That’s the finding of a new study published in Science Advances last Friday that sought to paint a more accurate picture of the U.S. contribution to the plastic crisis. While previous studies had suggested that Asian countries were responsible for the bulk of ocean plastics, the new study upends this assumption by taking into account the plastic that the U.S. ships abroad.
“For years, so much of the plastic we have put into the blue bin has been exported for recycling to countries that struggle to manage their own waste, let alone the vast amounts delivered from the United States,” lead author and Sea Education Association professor of oceanography Dr. Kara Lavender Law said in a press release emailed to EcoWatch. “And when you consider how much of our plastic waste isn’t actually recyclable because it is low-value, contaminated or difficult to process, it’s not surprising that a lot of it ends up polluting the environment.”
It has long been known that the U.S. produces lots and lots of plastic, but the assumption was that this plastic was being effectively managed. The U.S. Environmental Protection Agency, (EPA), for example, reports that 75.4 percent of plastic waste is landfilled, 15.3 percent is incinerated and 9.3 percent is recycled, which suggests that all U.S. plastic is accounted for. But this does not take into account illegal littering or what happens once plastic is collected for recycling, the study authors pointed out. A 2010 study ranked the U.S. 20th in terms of its overall contribution to ocean plastic pollution. But that study also did not consider the plastic that the U.S. exported to developing countries.
The new analysis concluded that the U.S. generated around 42 million metric tons of plastic in 2016. Of the U.S. plastic collected for recycling, more than half of it was shipped abroad, and 88 percent of that was to countries that struggle to adequately recycle. Further, 15 to 25 percent of it was contaminated or poor quality plastic that would be extremely difficult to recycle anyway. These figures mean that the U.S. is polluting coasts in foreign countries with as much as one million tons of plastic.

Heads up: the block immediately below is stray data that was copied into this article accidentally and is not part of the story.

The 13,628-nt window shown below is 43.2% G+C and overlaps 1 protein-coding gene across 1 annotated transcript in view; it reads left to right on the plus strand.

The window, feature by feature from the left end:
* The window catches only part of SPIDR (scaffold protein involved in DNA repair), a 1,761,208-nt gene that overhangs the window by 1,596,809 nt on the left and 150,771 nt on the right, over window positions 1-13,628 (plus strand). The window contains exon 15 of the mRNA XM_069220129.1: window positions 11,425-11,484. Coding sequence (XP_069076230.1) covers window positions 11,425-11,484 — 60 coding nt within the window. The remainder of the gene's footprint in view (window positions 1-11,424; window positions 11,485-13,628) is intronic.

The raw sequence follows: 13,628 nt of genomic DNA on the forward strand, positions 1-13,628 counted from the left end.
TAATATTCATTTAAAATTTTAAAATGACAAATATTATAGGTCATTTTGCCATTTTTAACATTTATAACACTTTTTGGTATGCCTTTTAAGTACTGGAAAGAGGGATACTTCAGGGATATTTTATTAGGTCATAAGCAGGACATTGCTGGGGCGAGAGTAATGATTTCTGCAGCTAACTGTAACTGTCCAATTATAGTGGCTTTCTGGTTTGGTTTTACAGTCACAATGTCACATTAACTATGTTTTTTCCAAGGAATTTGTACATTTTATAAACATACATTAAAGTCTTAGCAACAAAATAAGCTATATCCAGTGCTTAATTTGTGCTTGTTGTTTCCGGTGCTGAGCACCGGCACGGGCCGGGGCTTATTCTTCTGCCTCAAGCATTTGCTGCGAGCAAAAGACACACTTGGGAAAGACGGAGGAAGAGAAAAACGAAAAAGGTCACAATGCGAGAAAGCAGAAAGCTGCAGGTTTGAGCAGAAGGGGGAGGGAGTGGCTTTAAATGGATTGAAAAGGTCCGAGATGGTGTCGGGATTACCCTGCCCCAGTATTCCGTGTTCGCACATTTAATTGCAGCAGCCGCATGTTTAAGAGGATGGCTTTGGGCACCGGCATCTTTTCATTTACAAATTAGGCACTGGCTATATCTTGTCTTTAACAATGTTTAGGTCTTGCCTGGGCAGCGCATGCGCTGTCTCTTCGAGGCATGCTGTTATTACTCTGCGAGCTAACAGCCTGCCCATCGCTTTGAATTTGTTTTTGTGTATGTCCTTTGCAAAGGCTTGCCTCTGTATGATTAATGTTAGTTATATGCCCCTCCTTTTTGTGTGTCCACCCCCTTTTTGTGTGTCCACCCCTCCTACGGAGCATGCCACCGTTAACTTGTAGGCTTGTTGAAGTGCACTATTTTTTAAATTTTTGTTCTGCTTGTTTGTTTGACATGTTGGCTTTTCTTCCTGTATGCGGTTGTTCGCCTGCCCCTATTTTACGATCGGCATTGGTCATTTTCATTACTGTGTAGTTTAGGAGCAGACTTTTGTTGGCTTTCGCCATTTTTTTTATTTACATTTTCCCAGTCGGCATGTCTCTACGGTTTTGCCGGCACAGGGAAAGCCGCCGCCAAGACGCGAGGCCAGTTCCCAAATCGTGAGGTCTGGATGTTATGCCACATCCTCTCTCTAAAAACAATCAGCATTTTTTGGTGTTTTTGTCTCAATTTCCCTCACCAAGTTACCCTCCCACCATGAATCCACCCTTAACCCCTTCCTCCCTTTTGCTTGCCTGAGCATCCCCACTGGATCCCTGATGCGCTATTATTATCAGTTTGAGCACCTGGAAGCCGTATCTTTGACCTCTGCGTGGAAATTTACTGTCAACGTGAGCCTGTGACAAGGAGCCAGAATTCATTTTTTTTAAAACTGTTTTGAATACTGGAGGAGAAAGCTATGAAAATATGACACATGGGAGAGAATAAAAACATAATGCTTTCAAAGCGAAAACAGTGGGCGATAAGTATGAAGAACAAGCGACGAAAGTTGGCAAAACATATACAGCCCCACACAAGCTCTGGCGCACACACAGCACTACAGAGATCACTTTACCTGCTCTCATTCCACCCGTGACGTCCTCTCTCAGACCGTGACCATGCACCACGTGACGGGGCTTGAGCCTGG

Further, the paper estimated that between 0.98 and 1.26 million metric tons of plastic were either littered or illegally dumped within the U.S. In total, the authors estimated that the U.S. added as many as 2.25 million metric tons of plastic to the environment in 2016 and up to 1.5 million metric tons of plastic to coastal ecosystems. Using the upper estimates for plastic waste, this would put the U.S. at No. 3 in terms of overall contribution to marine plastic pollution.
“Previous research has provided global values for plastic input into the environment and coastal areas, but detailed analyses like this one are important for individual countries to further assess their contributions,” study coauthor and Distinguished Professor at the University of Georgia’s College of Engineering Dr. Jenna Jambeck said in the press release. “In the case of the United States, it is critically important that we examine our own backyard and take responsibility for our global plastic footprint.”
The study was based on 2016 plastic waste data from both the World Bank and additional U.S. data and was collected and analyzed by the Sea Education Association, DSM Environmental Services, the University of Georgia and the Ocean Conservancy.
Greenpeace, which was not involved in the study, noted in a press release emailed to EcoWatch that many of the same authors had contributed to a 2015 study that also looked at the sources of ocean plastic pollution. That study, Greenpeace argued, had been misinterpreted by corporations and governments to put the blame for the ocean plastic crisis on Asian countries.
“For years, corporations and governments in the Global North have scapegoated countries in Asia for the plastic pollution crisis,” Greenpeace USA Global Plastics project leader Graham Forbes said in the press release.
“This comprehensive study now reveals that the United States has generated more plastic waste than any other country, and an enormous amount of that is ending up in our environment. This proves that the recycling infrastructure argument we see from industry is a ruse. Plastic producers and major consumer goods companies have argued that if we just build up recycling infrastructure in Africa and Asia, then we can continue churning out single-use plastic. The U.S. has a relatively robust waste infrastructure, yet an estimated five times as much plastic pollution entered the oceans in 2016 than in 2010. The U.S. needs to stop blaming other countries for its problem and give up its addiction to single-use plastic.”